The main stage at Goldcorp and KPMG's #DisruptMining innovation challenge held in Toronto in March 2019, with master of ceremonies Rick Mercer and a judging panel of Sue Paish, CEO of Canada's Digital Technology Supercluster; Ian Telfer, chair of Goldcorp; Katie Valentine, global head of mining consulting at KPMG; Wal Van Lierop, founder and managing partner of Chrysalix Venture Capital; and Jacob Yeung, student and captain of the University of British Columbia #DisruptMining judging team. Photo by The Northern Miner.
Vancouver-based artificial intelligence (AI) and automation supplier Andritz took home first place during the finale of the 2019 annual installment of Goldcorp’s (TSX: G; NYSE: GG) #DisruptMining mining innovation contest held before a live audience of 500 in a nightclub in downtown Toronto on the opening night of the annual convention of the Prospectors and Developers Association of Canada.
Andritz is described as having developed a “unique and continuous way of training artificial intelligence to operate a mineral processing facility using Andritz’s digital twin. The AI is trained to respond to a variety of situations, making it capable of adapting to changing inputs and improving recovery time. The trained AI’s ability to quickly process information and recommend data-driven solutions will allow for the improvement of the operation, such as start-up and shutdown, and assist operators to achieve plant-wide optimization.”
The event’s major sponsors included Goldcorp and KPMG, as well as Hard-Line Solutions and Sandvik.
The judging panel was comprised of Sue Paish, CEO of Canada’s Digital Technology Supercluster; Ian Telfer, chair of Goldcorp; Katie Valentine, global head of mining consulting at KPMG; Wal Van Lierop, founder and managing partner of Chrysalix Venture Capital; and Jacob Yeung, student and captain of the University of British Columbia #DisruptMining judging team.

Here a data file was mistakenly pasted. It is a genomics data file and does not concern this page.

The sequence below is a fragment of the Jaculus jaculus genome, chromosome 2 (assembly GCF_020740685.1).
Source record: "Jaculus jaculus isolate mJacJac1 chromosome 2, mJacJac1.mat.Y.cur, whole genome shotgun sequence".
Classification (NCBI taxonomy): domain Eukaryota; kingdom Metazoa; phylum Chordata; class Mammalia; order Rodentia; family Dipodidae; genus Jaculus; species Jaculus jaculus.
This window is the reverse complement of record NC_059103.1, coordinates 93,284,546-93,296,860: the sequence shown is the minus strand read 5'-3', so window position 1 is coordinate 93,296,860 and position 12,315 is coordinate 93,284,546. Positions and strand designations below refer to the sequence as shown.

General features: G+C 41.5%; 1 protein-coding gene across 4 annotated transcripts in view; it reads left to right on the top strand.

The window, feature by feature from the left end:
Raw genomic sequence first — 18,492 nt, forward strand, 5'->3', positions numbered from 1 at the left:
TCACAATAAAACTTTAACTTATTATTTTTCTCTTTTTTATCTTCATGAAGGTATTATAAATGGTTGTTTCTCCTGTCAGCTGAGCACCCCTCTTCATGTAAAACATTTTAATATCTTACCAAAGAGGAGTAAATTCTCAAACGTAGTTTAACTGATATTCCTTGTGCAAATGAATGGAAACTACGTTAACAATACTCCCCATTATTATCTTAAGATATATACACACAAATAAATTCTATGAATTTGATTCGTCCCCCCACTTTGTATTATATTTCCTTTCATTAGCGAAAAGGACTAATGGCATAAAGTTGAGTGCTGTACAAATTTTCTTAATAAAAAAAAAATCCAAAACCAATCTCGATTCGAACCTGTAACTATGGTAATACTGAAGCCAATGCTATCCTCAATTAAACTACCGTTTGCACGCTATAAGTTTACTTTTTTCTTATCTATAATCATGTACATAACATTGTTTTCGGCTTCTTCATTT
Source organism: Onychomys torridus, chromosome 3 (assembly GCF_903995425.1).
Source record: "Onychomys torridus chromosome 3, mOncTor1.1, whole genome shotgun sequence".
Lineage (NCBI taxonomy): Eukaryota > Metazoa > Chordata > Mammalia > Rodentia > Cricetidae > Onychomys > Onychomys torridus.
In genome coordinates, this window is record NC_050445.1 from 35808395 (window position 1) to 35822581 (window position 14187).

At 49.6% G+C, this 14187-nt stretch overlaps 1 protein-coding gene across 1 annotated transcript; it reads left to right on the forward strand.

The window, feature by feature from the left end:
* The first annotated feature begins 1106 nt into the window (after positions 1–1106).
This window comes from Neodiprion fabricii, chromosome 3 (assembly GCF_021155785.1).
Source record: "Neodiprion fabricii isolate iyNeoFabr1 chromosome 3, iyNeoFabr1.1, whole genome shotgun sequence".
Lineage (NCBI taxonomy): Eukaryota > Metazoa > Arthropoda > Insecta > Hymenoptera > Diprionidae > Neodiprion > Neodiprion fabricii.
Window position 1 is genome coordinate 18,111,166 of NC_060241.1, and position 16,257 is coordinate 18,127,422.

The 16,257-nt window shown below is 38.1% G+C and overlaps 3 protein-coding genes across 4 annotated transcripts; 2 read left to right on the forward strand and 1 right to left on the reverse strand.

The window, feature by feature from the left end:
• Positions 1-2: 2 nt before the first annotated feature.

Canadian comedian and commentator Rick Mercer served as master of ceremonies.
The winner’s prize is an “opportunity to negotiate up to a $1 million investment” in their technology, either toward a proof of concept or direct investment.
Congratulating the winning team from AI-supplier Andritz at Goldcorp’s #DisruptMining challenge in Toronto in March 2019, from left: David Garofalo, president and CEO of Goldcorp; Arthur Gooch, director of innovation at Andritz; Sohail Nazari, business development manager at Andritz; and Rick Mercer, master of ceremonies. Credit: #DisruptMining.
Three finalists out of an original 90 submissions presented their pitches to the judges during the evening, with two runners-up being Newfoundland-focused gold miner Anaconda Mining (TSX: ANX), which has a new drilling approach that can unlock the value in narrow vein deposits; and large German technology firm Voith, which is trying t expand its mining business and has an “internet of things” (IoT) application that increases the intelligence of belt conveyors used to transport material at mine sites.
After a technical review of the 90 submissions by a group from the University of British Columbia, shortlisted submissions were reviewed by senior Goldcorp representatives to determine semi-finalists and finalists for #DisruptMining.
Anaconda’s technological offering is described as an “innovative, two-stage drilling method that enables economic mining of narrow-vein deposits. The technology, known as Sustainable Mining by Drilling (SMD), was developed in collaboration with Memorial University of Newfoundland. SMD has the potential to unlock value in existing deposits that were previously thought to be uneconomic to mine using traditional underground or surface mining methods.”
Voith’s IoT application BeltGenius is described as a “digital twin of belt conveyors which provides real-time insight into the behavior of the operation. Resulting from a constant learning system, this information is used to identify potential risks and inefficiencies, allowing for greater uptime, more efficient energy use, predictive maintenance and optimization of weight and speed. With BeltGenius, mine sites can operate their belt conveyors with greater control and consistency, increasing their savings on repairs and material transportation costs while reducing the environmental impact of traditional haul trucks.”
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